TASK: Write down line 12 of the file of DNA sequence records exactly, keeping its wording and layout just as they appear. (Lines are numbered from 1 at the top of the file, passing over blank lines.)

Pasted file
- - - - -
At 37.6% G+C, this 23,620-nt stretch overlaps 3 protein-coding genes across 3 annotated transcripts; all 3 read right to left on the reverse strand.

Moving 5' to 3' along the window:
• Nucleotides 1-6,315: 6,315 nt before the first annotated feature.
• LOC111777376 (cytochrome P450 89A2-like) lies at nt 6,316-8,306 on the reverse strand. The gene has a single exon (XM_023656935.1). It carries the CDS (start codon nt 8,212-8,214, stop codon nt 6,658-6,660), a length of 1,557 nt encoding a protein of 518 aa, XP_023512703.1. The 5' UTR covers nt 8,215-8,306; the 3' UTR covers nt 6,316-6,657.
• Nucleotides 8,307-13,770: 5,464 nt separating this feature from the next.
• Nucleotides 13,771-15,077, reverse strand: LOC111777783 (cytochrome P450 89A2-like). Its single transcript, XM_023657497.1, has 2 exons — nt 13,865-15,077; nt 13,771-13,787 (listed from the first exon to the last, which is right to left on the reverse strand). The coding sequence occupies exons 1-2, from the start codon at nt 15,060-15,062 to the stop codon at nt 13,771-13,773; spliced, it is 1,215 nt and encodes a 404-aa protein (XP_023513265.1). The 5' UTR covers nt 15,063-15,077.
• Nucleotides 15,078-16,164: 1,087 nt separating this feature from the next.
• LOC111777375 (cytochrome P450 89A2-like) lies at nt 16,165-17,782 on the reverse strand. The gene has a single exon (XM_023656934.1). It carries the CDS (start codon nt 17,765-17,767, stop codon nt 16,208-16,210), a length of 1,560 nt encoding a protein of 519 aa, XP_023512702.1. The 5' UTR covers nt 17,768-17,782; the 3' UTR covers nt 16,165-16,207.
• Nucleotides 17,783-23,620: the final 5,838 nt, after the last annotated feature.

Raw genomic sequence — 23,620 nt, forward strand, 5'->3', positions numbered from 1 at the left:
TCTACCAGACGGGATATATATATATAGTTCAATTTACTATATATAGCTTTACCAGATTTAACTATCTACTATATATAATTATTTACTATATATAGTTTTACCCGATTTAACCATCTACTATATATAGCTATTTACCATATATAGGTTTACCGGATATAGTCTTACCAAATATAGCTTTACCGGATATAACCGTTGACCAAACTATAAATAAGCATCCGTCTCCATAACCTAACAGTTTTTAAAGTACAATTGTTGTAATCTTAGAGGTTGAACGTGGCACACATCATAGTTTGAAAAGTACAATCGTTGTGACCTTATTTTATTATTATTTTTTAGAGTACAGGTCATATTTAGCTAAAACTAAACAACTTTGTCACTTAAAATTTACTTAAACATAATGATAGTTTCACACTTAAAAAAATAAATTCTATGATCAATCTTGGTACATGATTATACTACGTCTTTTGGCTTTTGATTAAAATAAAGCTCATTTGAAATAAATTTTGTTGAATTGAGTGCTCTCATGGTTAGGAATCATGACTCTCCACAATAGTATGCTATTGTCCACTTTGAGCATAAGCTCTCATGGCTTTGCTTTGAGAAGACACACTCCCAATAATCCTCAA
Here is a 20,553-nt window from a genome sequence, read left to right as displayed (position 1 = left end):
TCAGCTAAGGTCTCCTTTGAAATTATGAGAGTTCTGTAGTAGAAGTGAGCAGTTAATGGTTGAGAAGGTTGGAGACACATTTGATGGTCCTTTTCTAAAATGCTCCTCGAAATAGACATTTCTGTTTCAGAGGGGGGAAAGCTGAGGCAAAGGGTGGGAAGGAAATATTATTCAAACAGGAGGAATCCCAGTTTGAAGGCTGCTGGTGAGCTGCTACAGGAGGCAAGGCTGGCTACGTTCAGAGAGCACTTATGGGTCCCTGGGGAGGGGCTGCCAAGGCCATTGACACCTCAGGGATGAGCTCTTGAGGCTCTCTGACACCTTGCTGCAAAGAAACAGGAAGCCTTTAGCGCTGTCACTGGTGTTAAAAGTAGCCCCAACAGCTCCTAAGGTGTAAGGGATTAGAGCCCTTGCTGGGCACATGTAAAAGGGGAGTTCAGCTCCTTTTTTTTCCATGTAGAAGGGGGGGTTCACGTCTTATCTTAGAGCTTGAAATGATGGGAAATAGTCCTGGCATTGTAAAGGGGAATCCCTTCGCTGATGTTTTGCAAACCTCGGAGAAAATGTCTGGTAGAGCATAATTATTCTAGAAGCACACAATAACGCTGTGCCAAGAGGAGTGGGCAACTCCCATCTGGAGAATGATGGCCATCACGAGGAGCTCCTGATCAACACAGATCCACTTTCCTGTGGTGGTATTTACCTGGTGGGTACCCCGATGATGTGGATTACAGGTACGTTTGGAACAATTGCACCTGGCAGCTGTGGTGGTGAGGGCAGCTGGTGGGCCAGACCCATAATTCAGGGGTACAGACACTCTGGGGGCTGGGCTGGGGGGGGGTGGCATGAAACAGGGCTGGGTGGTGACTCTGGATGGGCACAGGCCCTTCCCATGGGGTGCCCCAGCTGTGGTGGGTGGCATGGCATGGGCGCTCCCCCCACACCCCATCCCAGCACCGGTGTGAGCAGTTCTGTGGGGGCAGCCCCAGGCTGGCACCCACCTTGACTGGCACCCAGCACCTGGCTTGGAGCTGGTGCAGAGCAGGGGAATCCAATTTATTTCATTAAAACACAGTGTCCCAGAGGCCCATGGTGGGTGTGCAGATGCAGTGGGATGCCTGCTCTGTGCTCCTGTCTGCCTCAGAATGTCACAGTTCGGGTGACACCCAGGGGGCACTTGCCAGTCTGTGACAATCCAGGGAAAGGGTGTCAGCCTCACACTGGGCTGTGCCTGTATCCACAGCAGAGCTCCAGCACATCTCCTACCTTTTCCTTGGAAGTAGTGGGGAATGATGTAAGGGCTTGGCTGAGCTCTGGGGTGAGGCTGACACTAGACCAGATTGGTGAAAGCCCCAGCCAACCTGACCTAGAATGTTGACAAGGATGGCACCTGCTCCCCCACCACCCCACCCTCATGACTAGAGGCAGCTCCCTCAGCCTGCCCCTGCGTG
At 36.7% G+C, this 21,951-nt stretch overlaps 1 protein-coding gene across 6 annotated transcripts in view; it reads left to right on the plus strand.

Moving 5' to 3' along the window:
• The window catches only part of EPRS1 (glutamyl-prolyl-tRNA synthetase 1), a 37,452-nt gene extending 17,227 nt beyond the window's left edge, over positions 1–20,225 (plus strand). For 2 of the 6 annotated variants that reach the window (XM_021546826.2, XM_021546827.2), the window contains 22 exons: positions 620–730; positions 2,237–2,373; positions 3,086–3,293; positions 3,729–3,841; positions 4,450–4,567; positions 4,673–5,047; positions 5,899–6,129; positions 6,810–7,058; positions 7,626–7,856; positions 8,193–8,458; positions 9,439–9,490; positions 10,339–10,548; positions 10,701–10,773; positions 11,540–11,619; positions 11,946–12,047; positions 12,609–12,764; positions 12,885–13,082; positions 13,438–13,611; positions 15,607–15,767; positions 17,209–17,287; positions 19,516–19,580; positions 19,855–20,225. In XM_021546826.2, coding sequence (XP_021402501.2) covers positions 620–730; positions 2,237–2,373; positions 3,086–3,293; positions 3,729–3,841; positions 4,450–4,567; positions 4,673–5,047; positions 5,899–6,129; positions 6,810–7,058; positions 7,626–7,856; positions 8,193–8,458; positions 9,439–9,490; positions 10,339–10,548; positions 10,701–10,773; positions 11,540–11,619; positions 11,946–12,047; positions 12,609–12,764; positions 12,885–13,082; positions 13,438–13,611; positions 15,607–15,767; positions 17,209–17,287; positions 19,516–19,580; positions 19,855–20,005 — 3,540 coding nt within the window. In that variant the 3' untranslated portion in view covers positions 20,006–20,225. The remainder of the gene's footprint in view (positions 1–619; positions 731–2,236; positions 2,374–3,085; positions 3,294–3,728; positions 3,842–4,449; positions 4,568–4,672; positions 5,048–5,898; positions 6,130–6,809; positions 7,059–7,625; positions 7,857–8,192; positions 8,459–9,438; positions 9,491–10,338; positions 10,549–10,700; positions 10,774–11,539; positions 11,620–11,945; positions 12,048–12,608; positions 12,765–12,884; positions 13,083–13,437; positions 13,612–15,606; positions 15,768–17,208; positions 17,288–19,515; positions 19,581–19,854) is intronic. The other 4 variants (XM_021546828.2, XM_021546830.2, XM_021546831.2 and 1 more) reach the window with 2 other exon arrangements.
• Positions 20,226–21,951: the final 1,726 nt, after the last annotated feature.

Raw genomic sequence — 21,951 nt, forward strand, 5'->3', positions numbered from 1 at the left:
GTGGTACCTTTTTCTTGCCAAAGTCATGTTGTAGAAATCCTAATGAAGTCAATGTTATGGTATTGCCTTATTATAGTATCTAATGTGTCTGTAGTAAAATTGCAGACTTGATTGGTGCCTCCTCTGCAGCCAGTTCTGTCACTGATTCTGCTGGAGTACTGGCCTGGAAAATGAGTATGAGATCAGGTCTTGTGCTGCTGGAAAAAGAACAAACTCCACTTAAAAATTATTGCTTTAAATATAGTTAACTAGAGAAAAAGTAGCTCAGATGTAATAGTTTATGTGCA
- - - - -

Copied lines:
Here is a 20,553-nt window from a genome sequence, read left to right as displayed (position 1 = left end):